Why wait till June?
Misty mornings and tench bubbles are all part of fishing folklore and any old textblog will tell you that the time to start is in June, with a float amongst the lilies. This doesn’t always ring true with modern canal fishing however and the belief that you won’t catch tench early in the year is a false one. Could this be down to the wetter, milder winters that are becoming increasingly normal? Some terrific bags of tench have been taken as early as January in kinder weather, and the fish can often be found in concentrated groups well before the magical June 16th. My own cue to start casting for them is the appearance of Dave Sellick’s bike on the towpath of Exeter Ship Canal, fairly rattling with tackle. Setting up on a wide, deep section, it is not unusual to see him bent into a solid fish in March, or even February.
Green velvet: with good looks and serious muscle, the appeal of canal tench is obvious.
Canal Fishing Season Photo Gallery
On any canal with a good population of tench, the fish seem to favour particular areas over others. An excellent starting point is to ask at your local tackle shop, where staff will know where the most recent catches have been made. Another good resource are match results on the internet; tench often decide the winner at club and open contests and you can quite often track down the exact stretch and even the numbered pegs where fish were caught.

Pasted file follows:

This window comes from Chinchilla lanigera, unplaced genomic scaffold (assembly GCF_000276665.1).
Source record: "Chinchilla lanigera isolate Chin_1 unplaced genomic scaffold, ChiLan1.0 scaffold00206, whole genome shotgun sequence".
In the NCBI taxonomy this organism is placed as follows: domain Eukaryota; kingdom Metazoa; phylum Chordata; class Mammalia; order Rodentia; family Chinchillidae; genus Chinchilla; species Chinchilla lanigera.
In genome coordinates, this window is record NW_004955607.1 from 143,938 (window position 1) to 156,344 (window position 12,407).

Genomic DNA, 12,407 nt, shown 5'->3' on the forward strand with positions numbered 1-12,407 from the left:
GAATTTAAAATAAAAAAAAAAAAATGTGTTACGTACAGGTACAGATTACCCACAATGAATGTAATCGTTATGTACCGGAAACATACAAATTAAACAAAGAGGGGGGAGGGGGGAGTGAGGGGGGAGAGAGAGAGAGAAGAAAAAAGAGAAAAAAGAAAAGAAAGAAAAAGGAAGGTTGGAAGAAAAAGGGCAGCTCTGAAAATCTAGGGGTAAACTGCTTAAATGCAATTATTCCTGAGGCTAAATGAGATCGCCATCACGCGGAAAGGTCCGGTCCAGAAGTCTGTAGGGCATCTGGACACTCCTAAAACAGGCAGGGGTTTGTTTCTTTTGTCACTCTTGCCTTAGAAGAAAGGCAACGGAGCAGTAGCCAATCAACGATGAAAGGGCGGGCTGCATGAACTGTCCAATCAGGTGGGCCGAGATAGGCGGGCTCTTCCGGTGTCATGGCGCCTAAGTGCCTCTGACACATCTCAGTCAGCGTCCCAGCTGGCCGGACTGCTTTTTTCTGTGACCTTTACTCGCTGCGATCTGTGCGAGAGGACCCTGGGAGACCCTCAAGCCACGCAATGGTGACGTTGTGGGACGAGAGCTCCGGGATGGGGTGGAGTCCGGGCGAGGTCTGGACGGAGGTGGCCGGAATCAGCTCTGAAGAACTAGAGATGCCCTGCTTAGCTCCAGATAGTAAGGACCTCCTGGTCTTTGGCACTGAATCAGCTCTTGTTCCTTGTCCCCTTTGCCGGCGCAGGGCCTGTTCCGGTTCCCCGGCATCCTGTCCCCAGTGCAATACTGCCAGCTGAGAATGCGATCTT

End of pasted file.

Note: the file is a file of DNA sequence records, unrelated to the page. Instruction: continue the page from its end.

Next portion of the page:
What do tench look for in their choice of habitat? Sheltered, weedy areas are ideal and, yes, lily beds are not just easy on the eye for anglers in this context. Stretches where the canal broadens out are also classic, and even in quite urban surroundings they can quite often be found in the turning bays also favoured by bream
Should you be in any doubt, an early morning walk is likely to yield further evidence. Trails of tiny bubbles are the classic clue, and if the fish are feeding hard you might see bursts of stirred-up silt.
Aside from the cooler months when you occasionally spot a sleepy fish or two slap bang in the deep central track of small clear canals, the key area for tench is often at the bottom of the sloping shelf on each side of the canal. Where this deepening contour meets a weed bed is even more ideal.